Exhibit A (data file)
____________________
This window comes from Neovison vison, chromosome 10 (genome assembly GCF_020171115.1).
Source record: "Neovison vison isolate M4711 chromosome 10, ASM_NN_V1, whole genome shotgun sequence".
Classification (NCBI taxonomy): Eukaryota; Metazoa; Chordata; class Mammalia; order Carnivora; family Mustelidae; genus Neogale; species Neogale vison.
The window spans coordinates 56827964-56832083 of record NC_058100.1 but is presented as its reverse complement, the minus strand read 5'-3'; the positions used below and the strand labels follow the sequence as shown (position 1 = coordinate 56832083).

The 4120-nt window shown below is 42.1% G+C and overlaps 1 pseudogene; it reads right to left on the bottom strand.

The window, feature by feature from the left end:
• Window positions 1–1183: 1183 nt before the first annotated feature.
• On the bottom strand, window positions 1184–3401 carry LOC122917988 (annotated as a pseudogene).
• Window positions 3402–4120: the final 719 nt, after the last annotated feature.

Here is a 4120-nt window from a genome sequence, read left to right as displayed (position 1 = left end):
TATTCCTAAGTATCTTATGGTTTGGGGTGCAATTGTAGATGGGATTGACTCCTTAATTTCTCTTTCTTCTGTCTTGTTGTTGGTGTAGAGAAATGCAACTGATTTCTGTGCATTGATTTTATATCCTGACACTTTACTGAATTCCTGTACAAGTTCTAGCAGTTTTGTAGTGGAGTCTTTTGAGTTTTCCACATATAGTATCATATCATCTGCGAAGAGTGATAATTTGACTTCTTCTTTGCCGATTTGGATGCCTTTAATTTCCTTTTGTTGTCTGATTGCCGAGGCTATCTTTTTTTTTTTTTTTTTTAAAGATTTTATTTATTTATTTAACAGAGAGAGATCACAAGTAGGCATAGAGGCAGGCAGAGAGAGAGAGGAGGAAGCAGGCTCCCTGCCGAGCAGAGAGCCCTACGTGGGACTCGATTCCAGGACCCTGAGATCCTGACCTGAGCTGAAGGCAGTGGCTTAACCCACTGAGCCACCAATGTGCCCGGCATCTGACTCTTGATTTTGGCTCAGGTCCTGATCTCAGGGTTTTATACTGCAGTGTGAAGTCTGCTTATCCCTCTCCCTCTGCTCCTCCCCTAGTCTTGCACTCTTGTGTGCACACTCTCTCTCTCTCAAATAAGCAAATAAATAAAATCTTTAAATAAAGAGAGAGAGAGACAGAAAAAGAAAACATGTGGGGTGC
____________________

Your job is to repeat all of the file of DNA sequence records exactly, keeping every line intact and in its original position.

This window comes from Neovison vison, chromosome 10 (genome assembly GCF_020171115.1).
Source record: "Neovison vison isolate M4711 chromosome 10, ASM_NN_V1, whole genome shotgun sequence".
Classification (NCBI taxonomy): Eukaryota; Metazoa; Chordata; class Mammalia; order Carnivora; family Mustelidae; genus Neogale; species Neogale vison.
The window spans coordinates 56827964-56832083 of record NC_058100.1 but is presented as its reverse complement, the minus strand read 5'-3'; the positions used below and the strand labels follow the sequence as shown (position 1 = coordinate 56832083).

The 4120-nt window shown below is 42.1% G+C and overlaps 1 pseudogene; it reads right to left on the bottom strand.

The window, feature by feature from the left end:
• Window positions 1–1183: 1183 nt before the first annotated feature.
• On the bottom strand, window positions 1184–3401 carry LOC122917988 (annotated as a pseudogene).
• Window positions 3402–4120: the final 719 nt, after the last annotated feature.

Here is a 4120-nt window from a genome sequence, read left to right as displayed (position 1 = left end):
TATTCCTAAGTATCTTATGGTTTGGGGTGCAATTGTAGATGGGATTGACTCCTTAATTTCTCTTTCTTCTGTCTTGTTGTTGGTGTAGAGAAATGCAACTGATTTCTGTGCATTGATTTTATATCCTGACACTTTACTGAATTCCTGTACAAGTTCTAGCAGTTTTGTAGTGGAGTCTTTTGAGTTTTCCACATATAGTATCATATCATCTGCGAAGAGTGATAATTTGACTTCTTCTTTGCCGATTTGGATGCCTTTAATTTCCTTTTGTTGTCTGATTGCCGAGGCTATCTTTTTTTTTTTTTTTTTTAAAGATTTTATTTATTTATTTAACAGAGAGAGATCACAAGTAGGCATAGAGGCAGGCAGAGAGAGAGAGGAGGAAGCAGGCTCCCTGCCGAGCAGAGAGCCCTACGTGGGACTCGATTCCAGGACCCTGAGATCCTGACCTGAGCTGAAGGCAGTGGCTTAACCCACTGAGCCACCAATGTGCCCGGCATCTGACTCTTGATTTTGGCTCAGGTCCTGATCTCAGGGTTTTATACTGCAGTGTGAAGTCTGCTTATCCCTCTCCCTCTGCTCCTCCCCTAGTCTTGCACTCTTGTGTGCACACTCTCTCTCTCTCAAATAAGCAAATAAATAAAATCTTTAAATAAAGAGAGAGAGAGACAGAAAAAGAAAACATGTGGGGTGC